AGO Opinion 83115
May 18, 1983
Honorable Jerome Warner
Lincoln, Nebraska 68509
Dear Senator Warner:
On previous occasions we have responded to questions you have had concerning currently pending legislation involving the placement of logo signs upon the state highway right-of-way. On those previous occasions we have been of the opinion that it would be violative of provisions of the Nebraska Constitution to expend public funds for these purposes. On those occasions we were not called upon to address the question of whether or not even absent the expenditure of public funds there would be a constitutional impediment to the Legislature authorizing the placement of these signs on the state highway right-of-way, a question you now raise.
On those previous occasions we concerned yourself with the question of whether or not the expenditure of these funds was for a public purpose and generally concluded that it was not thereby creating the unconstitutionality. Absent the expenditure of public funds, we are still faced with the question of whether or not such an activity would constitute the granting to any corporation, association or individual any special or exclusive privilege in violation of Article III, Section 19 of the Constitution of the State of Nebraska. It would appear to us that permitting some purveyors of gasoline lodging, etc. to essentially advertise in the state right-of-way to the exclusion of others would clearly violate this section even if doing so arguably could advance a valid public purpose.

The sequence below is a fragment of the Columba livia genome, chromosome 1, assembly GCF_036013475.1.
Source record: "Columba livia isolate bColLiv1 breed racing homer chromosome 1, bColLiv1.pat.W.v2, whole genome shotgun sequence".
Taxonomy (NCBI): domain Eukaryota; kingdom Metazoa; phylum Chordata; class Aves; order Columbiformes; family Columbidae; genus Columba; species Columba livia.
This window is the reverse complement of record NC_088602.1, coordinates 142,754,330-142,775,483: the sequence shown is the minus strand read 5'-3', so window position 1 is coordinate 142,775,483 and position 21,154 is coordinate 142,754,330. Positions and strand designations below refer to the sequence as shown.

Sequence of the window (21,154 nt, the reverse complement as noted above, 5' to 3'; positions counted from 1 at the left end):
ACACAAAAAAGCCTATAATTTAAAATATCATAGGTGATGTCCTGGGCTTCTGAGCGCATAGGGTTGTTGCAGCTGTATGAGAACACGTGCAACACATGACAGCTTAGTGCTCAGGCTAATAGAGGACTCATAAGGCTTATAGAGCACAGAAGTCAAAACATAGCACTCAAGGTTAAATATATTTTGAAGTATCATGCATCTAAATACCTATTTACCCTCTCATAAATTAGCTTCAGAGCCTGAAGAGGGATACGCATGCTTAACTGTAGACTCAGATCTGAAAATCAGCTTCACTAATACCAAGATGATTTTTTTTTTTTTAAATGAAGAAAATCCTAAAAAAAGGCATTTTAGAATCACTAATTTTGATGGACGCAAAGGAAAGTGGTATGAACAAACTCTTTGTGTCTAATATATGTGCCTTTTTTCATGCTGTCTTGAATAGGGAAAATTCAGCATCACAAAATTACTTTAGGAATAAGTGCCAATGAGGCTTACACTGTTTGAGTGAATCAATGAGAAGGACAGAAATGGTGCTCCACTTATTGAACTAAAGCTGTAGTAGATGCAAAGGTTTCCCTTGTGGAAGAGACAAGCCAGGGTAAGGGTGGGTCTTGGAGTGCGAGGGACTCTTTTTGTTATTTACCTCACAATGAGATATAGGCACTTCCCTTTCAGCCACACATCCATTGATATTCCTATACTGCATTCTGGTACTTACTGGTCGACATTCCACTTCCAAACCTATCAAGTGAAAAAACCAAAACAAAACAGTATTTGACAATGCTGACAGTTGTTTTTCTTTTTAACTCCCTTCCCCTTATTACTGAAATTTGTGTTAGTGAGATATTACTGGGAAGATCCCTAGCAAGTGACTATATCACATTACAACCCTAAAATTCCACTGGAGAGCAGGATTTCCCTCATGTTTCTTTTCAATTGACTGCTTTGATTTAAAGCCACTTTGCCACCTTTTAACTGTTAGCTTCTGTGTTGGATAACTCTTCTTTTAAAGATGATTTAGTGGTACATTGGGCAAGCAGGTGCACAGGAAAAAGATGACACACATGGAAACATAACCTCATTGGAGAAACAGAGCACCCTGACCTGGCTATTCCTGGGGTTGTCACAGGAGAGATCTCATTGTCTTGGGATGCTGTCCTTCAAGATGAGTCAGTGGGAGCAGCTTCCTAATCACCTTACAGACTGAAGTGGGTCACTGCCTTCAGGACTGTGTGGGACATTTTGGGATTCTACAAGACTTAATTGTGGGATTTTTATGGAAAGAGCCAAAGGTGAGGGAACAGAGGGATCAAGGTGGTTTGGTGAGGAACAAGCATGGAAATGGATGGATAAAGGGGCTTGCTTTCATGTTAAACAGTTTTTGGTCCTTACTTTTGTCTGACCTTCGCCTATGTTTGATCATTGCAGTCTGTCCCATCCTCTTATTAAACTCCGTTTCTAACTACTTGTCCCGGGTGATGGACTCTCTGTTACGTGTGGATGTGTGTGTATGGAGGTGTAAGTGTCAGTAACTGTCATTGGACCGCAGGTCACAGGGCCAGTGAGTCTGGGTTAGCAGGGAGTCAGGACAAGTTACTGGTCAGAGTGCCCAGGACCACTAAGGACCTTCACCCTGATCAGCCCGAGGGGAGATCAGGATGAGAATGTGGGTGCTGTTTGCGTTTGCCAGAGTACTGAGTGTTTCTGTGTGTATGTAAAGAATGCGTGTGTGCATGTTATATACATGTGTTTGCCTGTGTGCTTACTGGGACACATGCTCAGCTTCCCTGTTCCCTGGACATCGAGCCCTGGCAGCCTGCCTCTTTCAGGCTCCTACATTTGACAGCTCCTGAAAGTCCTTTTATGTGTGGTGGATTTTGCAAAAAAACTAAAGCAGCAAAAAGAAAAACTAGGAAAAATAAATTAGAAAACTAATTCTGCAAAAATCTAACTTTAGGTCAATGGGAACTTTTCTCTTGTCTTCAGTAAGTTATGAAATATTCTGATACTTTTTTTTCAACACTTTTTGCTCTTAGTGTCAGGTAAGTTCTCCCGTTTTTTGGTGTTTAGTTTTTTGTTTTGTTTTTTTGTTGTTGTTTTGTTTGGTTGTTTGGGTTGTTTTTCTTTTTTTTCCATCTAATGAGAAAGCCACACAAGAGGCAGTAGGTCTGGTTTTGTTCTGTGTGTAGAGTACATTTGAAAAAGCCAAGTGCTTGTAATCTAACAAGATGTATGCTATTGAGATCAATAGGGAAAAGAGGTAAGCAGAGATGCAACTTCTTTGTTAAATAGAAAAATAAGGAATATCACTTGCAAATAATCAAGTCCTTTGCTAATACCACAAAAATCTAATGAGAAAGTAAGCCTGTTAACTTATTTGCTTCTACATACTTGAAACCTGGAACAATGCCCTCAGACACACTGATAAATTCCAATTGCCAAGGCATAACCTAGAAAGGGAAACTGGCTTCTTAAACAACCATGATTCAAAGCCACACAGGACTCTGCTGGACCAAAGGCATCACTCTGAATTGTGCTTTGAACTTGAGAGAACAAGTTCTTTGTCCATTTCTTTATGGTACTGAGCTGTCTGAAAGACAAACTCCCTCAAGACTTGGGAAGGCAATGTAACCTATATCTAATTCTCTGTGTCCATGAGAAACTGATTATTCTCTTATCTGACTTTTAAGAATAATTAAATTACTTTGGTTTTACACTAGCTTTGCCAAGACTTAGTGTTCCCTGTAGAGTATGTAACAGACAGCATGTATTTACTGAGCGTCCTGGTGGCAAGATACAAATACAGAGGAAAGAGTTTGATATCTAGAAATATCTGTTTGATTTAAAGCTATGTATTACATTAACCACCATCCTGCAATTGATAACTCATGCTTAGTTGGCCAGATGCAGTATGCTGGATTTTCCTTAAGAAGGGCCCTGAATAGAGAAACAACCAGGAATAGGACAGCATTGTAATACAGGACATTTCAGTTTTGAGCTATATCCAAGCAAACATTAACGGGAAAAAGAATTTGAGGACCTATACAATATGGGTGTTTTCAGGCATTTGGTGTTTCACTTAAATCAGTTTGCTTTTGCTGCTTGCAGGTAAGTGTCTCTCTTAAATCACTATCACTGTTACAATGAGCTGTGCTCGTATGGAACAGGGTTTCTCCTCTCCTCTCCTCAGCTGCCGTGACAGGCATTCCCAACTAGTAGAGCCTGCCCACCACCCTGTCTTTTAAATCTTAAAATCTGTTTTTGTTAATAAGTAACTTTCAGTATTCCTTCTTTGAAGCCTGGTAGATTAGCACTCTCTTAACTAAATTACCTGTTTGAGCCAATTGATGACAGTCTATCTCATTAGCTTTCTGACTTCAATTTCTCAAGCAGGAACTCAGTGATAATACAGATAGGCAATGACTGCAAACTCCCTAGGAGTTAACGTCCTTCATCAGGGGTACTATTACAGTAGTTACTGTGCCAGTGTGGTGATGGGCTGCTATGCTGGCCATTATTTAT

With respect to the concept of attempting to accomplish
this without the expenditure of public funds we also generally question how such in reality could be actually accomplished. In addressing the question of expenditure of public funds we do not mean to limit our concerns to factual situations wherein public funds are spent directly, but we are also concerned with the constitutionality of a plan wherein state employees would be utilized directly or indirectly in accomplishing this task or where existing signs paid for at public expense would be utilized.
Therefore in conclusion, we fail to see how the placement of private logos in the state highway right-of-way could be accomplished without at least the indirect expenditure of public funds, a situation we have previously found to be constitutionally objectionable and further we believe that even if such could be accomplished, the mere fact that only those companies located near the highway would be permitted to participate would cause such a statute to be invalid as being violative of the prohibitions of Article III, Section 18 discussed above.
PAUL L. DOUGLAS